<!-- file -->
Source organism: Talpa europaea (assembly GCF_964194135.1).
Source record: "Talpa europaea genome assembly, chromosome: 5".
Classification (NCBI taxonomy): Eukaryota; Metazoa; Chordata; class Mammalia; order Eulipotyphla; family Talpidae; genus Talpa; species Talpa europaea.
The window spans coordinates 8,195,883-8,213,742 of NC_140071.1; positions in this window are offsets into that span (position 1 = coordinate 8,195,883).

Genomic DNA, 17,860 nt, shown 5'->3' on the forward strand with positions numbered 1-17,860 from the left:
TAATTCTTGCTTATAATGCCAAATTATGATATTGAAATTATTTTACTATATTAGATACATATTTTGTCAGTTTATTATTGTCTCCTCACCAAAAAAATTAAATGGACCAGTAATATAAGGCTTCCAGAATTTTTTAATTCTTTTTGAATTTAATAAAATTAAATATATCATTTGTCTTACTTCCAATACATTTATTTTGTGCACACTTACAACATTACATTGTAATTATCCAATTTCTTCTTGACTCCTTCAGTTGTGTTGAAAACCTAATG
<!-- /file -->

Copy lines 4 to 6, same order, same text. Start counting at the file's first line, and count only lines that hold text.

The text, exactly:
The window spans coordinates 8,195,883-8,213,742 of NC_140071.1; positions in this window are offsets into that span (position 1 = coordinate 8,195,883).

Genomic DNA, 17,860 nt, shown 5'->3' on the forward strand with positions numbered 1-17,860 from the left:
TAATTCTTGCTTATAATGCCAAATTATGATATTGAAATTATTTTACTATATTAGATACATATTTTGTCAGTTTATTATTGTCTCCTCACCAAAAAAATTAAATGGACCAGTAATATAAGGCTTCCAGAATTTTTTAATTCTTTTTGAATTTAATAAAATTAAATATATCATTTGTCTTACTTCCAATACATTTATTTTGTGCACACTTACAACATTACATTGTAATTATCCAATTTCTTCTTGACTCCTTCAGTTGTGTTGAAAACCTAATG